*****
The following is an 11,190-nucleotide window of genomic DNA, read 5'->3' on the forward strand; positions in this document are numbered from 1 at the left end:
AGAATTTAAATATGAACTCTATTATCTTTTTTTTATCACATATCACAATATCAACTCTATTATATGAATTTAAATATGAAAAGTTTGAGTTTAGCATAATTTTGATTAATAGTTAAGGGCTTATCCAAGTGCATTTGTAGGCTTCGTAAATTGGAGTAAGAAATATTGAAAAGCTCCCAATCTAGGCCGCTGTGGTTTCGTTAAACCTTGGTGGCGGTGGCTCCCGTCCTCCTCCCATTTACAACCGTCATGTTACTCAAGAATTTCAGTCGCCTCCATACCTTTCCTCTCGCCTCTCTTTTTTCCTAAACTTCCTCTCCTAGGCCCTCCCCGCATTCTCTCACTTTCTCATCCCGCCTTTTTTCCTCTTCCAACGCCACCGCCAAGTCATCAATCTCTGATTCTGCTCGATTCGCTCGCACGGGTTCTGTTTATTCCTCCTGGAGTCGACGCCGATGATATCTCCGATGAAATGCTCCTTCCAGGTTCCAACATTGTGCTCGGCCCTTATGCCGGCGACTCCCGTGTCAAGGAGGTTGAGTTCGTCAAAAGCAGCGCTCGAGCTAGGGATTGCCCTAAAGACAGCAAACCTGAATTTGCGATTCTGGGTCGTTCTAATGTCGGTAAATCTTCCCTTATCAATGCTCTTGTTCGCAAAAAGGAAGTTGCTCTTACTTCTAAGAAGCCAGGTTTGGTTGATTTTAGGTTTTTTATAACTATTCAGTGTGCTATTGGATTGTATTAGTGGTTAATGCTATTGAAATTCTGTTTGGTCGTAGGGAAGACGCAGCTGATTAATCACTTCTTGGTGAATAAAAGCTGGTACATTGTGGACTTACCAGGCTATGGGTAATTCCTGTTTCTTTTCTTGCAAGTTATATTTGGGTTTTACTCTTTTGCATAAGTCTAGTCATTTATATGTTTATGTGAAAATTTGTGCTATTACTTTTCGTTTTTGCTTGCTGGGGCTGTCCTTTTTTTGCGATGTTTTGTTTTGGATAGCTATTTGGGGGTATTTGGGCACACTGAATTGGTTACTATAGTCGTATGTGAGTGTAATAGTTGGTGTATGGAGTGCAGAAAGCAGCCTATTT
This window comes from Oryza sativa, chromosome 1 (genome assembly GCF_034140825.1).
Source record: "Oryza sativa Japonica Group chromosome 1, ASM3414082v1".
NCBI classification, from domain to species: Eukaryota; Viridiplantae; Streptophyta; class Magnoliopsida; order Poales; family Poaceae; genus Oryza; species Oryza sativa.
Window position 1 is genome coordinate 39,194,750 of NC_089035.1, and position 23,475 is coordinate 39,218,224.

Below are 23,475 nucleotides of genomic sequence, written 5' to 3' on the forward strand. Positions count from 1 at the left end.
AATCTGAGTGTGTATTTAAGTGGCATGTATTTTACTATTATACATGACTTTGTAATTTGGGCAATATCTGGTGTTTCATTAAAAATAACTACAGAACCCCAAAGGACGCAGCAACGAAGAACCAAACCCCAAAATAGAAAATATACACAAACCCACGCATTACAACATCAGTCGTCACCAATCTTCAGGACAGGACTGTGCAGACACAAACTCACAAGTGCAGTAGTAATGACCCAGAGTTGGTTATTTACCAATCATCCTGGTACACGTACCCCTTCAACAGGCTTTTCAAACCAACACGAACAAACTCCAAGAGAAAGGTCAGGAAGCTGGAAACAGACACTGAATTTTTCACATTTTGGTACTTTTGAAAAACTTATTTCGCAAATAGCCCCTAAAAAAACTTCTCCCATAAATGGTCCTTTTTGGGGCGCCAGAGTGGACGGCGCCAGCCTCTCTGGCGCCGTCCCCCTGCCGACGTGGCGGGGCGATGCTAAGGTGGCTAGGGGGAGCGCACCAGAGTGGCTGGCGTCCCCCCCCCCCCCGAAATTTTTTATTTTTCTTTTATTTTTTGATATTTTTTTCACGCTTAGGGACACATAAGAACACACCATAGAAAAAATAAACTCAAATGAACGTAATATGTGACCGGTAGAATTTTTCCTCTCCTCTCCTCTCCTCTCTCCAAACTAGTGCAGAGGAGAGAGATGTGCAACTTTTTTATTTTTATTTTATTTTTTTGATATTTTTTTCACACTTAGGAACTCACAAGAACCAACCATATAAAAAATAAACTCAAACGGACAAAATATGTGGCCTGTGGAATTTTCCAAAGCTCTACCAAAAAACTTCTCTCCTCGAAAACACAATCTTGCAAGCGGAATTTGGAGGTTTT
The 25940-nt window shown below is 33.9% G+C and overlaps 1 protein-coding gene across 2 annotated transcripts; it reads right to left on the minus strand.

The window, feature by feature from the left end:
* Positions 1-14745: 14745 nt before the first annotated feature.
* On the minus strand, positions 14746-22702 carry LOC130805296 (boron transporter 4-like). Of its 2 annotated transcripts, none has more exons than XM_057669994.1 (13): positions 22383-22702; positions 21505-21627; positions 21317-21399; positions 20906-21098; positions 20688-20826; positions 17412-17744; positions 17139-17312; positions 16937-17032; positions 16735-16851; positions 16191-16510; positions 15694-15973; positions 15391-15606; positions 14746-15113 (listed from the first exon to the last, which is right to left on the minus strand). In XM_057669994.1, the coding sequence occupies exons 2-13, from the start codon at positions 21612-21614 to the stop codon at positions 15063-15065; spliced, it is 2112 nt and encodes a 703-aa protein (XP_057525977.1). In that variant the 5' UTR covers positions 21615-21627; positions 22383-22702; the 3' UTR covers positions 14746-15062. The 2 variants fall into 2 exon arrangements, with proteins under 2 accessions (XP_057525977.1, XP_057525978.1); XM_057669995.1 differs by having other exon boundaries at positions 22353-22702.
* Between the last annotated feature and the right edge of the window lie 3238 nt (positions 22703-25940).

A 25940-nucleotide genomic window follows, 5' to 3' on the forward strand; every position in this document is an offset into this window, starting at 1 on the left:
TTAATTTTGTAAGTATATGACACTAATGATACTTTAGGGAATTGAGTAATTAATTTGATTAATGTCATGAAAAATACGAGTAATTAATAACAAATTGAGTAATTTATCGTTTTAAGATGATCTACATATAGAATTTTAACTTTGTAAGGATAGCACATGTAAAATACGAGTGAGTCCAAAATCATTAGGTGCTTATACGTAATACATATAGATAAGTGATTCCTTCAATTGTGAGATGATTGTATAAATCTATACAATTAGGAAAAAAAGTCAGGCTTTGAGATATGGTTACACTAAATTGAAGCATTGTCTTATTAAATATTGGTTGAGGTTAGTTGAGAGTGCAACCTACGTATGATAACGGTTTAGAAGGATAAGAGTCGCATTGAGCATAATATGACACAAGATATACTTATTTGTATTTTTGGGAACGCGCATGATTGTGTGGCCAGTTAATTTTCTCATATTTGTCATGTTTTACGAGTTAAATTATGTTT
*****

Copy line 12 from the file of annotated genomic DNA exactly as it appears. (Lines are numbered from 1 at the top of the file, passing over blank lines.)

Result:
* On the minus strand, positions 14746-22702 carry LOC130805296 (boron transporter 4-like). Of its 2 annotated transcripts, none has more exons than XM_057669994.1 (13): positions 22383-22702; positions 21505-21627; positions 21317-21399; positions 20906-21098; positions 20688-20826; positions 17412-17744; positions 17139-17312; positions 16937-17032; positions 16735-16851; positions 16191-16510; positions 15694-15973; positions 15391-15606; positions 14746-15113 (listed from the first exon to the last, which is right to left on the minus strand). In XM_057669994.1, the coding sequence occupies exons 2-13, from the start codon at positions 21612-21614 to the stop codon at positions 15063-15065; spliced, it is 2112 nt and encodes a 703-aa protein (XP_057525977.1). In that variant the 5' UTR covers positions 21615-21627; positions 22383-22702; the 3' UTR covers positions 14746-15062. The 2 variants fall into 2 exon arrangements, with proteins under 2 accessions (XP_057525977.1, XP_057525978.1); XM_057669995.1 differs by having other exon boundaries at positions 22353-22702.